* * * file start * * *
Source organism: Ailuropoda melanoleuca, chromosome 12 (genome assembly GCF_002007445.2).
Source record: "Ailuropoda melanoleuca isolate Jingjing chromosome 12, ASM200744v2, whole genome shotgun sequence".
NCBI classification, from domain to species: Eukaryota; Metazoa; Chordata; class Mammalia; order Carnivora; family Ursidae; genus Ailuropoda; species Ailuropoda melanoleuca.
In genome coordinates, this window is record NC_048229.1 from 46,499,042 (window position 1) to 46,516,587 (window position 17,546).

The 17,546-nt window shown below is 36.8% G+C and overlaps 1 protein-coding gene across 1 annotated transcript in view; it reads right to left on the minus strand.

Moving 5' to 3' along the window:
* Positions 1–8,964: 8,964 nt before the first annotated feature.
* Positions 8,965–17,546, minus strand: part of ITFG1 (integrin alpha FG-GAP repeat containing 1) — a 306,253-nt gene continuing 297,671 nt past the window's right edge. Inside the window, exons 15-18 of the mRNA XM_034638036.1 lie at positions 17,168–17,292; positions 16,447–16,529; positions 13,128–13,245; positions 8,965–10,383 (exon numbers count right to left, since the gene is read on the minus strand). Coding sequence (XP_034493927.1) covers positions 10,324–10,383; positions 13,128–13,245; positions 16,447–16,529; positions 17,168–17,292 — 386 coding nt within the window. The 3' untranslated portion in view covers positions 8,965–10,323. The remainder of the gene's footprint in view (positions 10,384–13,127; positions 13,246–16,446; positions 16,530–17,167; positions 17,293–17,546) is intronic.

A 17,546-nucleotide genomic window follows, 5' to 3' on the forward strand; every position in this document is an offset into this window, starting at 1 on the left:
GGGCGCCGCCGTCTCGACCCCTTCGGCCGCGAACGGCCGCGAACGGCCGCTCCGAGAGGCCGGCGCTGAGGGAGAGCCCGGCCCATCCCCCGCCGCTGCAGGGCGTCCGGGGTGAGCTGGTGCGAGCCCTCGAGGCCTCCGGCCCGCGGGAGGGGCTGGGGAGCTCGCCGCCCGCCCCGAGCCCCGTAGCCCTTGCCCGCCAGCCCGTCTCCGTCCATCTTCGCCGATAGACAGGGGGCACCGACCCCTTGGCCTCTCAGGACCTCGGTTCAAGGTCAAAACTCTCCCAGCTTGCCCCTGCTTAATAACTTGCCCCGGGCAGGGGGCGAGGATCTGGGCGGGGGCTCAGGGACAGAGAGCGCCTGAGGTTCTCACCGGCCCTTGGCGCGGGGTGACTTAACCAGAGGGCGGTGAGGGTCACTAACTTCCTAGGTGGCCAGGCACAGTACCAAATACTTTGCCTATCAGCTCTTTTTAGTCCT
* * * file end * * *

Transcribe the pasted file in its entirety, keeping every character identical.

Source organism: Ailuropoda melanoleuca, chromosome 12 (genome assembly GCF_002007445.2).
Source record: "Ailuropoda melanoleuca isolate Jingjing chromosome 12, ASM200744v2, whole genome shotgun sequence".
NCBI classification, from domain to species: Eukaryota; Metazoa; Chordata; class Mammalia; order Carnivora; family Ursidae; genus Ailuropoda; species Ailuropoda melanoleuca.
In genome coordinates, this window is record NC_048229.1 from 46,499,042 (window position 1) to 46,516,587 (window position 17,546).

The 17,546-nt window shown below is 36.8% G+C and overlaps 1 protein-coding gene across 1 annotated transcript in view; it reads right to left on the minus strand.

Moving 5' to 3' along the window:
* Positions 1–8,964: 8,964 nt before the first annotated feature.
* Positions 8,965–17,546, minus strand: part of ITFG1 (integrin alpha FG-GAP repeat containing 1) — a 306,253-nt gene continuing 297,671 nt past the window's right edge. Inside the window, exons 15-18 of the mRNA XM_034638036.1 lie at positions 17,168–17,292; positions 16,447–16,529; positions 13,128–13,245; positions 8,965–10,383 (exon numbers count right to left, since the gene is read on the minus strand). Coding sequence (XP_034493927.1) covers positions 10,324–10,383; positions 13,128–13,245; positions 16,447–16,529; positions 17,168–17,292 — 386 coding nt within the window. The 3' untranslated portion in view covers positions 8,965–10,323. The remainder of the gene's footprint in view (positions 10,384–13,127; positions 13,246–16,446; positions 16,530–17,167; positions 17,293–17,546) is intronic.

A 17,546-nucleotide genomic window follows, 5' to 3' on the forward strand; every position in this document is an offset into this window, starting at 1 on the left:
GGGCGCCGCCGTCTCGACCCCTTCGGCCGCGAACGGCCGCGAACGGCCGCTCCGAGAGGCCGGCGCTGAGGGAGAGCCCGGCCCATCCCCCGCCGCTGCAGGGCGTCCGGGGTGAGCTGGTGCGAGCCCTCGAGGCCTCCGGCCCGCGGGAGGGGCTGGGGAGCTCGCCGCCCGCCCCGAGCCCCGTAGCCCTTGCCCGCCAGCCCGTCTCCGTCCATCTTCGCCGATAGACAGGGGGCACCGACCCCTTGGCCTCTCAGGACCTCGGTTCAAGGTCAAAACTCTCCCAGCTTGCCCCTGCTTAATAACTTGCCCCGGGCAGGGGGCGAGGATCTGGGCGGGGGCTCAGGGACAGAGAGCGCCTGAGGTTCTCACCGGCCCTTGGCGCGGGGTGACTTAACCAGAGGGCGGTGAGGGTCACTAACTTCCTAGGTGGCCAGGCACAGTACCAAATACTTTGCCTATCAGCTCTTTTTAGTCCT